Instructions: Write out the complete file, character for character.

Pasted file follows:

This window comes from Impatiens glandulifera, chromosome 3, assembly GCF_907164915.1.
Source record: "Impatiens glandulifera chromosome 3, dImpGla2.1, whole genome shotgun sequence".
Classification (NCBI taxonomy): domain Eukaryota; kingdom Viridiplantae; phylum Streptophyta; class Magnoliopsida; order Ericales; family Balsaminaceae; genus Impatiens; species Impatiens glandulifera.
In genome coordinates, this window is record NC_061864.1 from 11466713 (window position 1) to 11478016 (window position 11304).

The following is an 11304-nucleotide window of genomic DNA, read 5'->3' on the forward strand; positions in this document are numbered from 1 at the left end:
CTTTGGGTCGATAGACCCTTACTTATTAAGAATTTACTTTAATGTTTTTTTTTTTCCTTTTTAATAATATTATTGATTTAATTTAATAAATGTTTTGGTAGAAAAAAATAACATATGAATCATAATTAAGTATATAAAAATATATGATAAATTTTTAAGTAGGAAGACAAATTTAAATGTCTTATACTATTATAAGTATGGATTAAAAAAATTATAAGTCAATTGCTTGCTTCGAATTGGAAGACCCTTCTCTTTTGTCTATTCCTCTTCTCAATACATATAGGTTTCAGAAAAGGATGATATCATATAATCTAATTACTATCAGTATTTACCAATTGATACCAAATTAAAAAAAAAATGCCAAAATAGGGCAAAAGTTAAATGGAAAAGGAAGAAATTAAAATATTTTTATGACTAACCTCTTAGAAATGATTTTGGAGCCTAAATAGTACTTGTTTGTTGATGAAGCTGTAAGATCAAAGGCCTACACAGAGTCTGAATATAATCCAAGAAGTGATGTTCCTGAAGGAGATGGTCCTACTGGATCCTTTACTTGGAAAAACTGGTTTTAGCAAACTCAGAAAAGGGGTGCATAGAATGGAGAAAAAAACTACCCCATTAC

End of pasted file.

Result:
This window comes from Impatiens glandulifera, chromosome 3, assembly GCF_907164915.1.
Source record: "Impatiens glandulifera chromosome 3, dImpGla2.1, whole genome shotgun sequence".
Classification (NCBI taxonomy): domain Eukaryota; kingdom Viridiplantae; phylum Streptophyta; class Magnoliopsida; order Ericales; family Balsaminaceae; genus Impatiens; species Impatiens glandulifera.
In genome coordinates, this window is record NC_061864.1 from 11466713 (window position 1) to 11478016 (window position 11304).

The following is an 11304-nucleotide window of genomic DNA, read 5'->3' on the forward strand; positions in this document are numbered from 1 at the left end:
CTTTGGGTCGATAGACCCTTACTTATTAAGAATTTACTTTAATGTTTTTTTTTTTCCTTTTTAATAATATTATTGATTTAATTTAATAAATGTTTTGGTAGAAAAAAATAACATATGAATCATAATTAAGTATATAAAAATATATGATAAATTTTTAAGTAGGAAGACAAATTTAAATGTCTTATACTATTATAAGTATGGATTAAAAAAATTATAAGTCAATTGCTTGCTTCGAATTGGAAGACCCTTCTCTTTTGTCTATTCCTCTTCTCAATACATATAGGTTTCAGAAAAGGATGATATCATATAATCTAATTACTATCAGTATTTACCAATTGATACCAAATTAAAAAAAAAATGCCAAAATAGGGCAAAAGTTAAATGGAAAAGGAAGAAATTAAAATATTTTTATGACTAACCTCTTAGAAATGATTTTGGAGCCTAAATAGTACTTGTTTGTTGATGAAGCTGTAAGATCAAAGGCCTACACAGAGTCTGAATATAATCCAAGAAGTGATGTTCCTGAAGGAGATGGTCCTACTGGATCCTTTACTTGGAAAAACTGGTTTTAGCAAACTCAGAAAAGGGGTGCATAGAATGGAGAAAAAAACTACCCCATTAC